The world is still waiting for Jared Kushner’s plan for peace between Palestinians and Israelis, not realizing that much of it is already known. Speaking at the Washington Institute for Near East Policy last week, Kushner offered up yet another dispiriting slice of salami, indicating his plan would not mention a two-state solution.

“If you say ‘two-state,’ it means one thing to the Israelis, it means one thing to the Palestinians,” Kushner told his audience. “We said, ‘you know, let’s just not say it. Let’s just say, let’s work on the details of what this means.’” It was odd that the presidential son in law did not express what the two-state solution meant to the United States, the country presenting his peace plan after all, which seemed to have a fairly clear idea of what it implied only a few years ago.

Kushner’s dissembling should remind us once again that his “peace plan” is nothing of the sort, nor was it ever designed to bring peace. As the former U.S. ambassador to Israel, Daniel Kurtzer, argued in a recent article, the scheme is an illusionist’s trick. While the world focuses on the Kushner plan, away from the action U.S. policy is moving ahead with unilateral steps that greatly favor Israel and undermine the Palestinian position, while ruining any prospect of a two-state solution. When Kushner eventually presents his proposal, his primary purpose will simply be to anchor those Israeli gains.

What Kushner, along with Jason Greenblatt, President Donald Trump’s special representative for international negotiations, and David Friedman, the U.S. ambassador to Israel, have evidently concocted is a modified version of the autonomy plan presented by former Israeli prime minister Menachem Begin in May 1979. The plan granted Palestinians limited self-rule in the occupied territories, but rejected statehood. Begin also sought Israeli sovereignty and security control over the occupied territories. Israeli law would prevail in areas of Jewish settlement, effectively creating separate and certainly unequal parallel legal systems, one for Arabs the other for Jews.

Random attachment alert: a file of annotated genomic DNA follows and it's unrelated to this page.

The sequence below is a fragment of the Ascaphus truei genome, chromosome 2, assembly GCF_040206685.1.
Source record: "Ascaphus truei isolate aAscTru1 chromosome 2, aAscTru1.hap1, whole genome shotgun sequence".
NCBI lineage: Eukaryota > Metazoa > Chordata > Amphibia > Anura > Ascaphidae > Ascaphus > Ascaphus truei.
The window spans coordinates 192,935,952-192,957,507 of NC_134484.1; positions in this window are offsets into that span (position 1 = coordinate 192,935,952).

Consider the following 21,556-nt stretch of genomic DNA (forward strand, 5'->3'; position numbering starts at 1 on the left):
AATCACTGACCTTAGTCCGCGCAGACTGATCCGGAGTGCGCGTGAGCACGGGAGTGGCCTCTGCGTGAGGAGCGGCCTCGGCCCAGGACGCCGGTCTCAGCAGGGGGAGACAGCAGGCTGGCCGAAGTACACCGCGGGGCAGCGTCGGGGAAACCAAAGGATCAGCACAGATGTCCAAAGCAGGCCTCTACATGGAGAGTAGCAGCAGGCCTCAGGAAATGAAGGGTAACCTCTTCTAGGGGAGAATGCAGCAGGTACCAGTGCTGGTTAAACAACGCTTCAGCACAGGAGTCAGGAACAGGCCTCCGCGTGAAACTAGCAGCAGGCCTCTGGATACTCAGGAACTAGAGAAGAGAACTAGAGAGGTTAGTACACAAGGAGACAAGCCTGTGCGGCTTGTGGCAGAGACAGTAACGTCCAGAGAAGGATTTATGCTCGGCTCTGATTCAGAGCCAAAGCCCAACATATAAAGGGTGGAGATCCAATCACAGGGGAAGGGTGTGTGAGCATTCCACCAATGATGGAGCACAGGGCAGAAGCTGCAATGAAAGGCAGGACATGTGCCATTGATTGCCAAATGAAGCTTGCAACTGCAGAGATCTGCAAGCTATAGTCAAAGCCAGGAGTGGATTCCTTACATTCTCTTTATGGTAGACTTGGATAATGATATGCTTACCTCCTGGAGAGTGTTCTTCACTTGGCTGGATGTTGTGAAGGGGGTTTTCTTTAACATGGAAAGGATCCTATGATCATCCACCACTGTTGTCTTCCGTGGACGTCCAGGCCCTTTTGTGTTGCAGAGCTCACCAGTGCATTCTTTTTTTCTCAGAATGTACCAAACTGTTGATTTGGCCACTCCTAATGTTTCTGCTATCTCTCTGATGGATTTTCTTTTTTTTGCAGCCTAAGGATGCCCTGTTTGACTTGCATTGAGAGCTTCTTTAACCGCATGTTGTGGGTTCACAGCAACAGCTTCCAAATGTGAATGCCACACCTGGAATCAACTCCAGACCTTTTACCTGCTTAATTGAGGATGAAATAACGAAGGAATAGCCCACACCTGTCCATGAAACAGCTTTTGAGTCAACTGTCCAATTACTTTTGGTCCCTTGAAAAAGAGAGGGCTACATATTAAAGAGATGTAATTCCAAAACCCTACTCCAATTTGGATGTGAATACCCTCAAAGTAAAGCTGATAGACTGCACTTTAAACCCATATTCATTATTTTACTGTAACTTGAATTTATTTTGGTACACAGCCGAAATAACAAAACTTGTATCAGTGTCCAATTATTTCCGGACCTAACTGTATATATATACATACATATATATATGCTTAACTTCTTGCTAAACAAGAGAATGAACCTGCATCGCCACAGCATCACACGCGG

This recourse to a long-abandoned approach shows the inability of the Israeli right and its American enablers to break out of a mold in which Palestinians are denied all national rights. Indeed, the Trump administration’s policy in the last two years has been to steadily erode the political gains Palestinians had made in the previous two decades.

For Washington, Palestinian statehood is no longer a given. Jerusalem is seen as Israel’s capital, despite a hypothetical possibility that the Israelis might allow a Palestinian capital in a distant corner of the city. And administration officials have pushed to no longer consider descendants of Palestinian refugees from 1948 as being entitled to refugee status. That is one factor that led to U.S. defunding of the United Nations Relief and Works Agency, which cares for the refugees. And now, amid talk that the Trump administration is about to recognize Israeli sovereignty over large parts of the West Bank, the final arrow in the Palestinians’ quiver—the international consensus that the territory is occupied by Israel—may be subverted.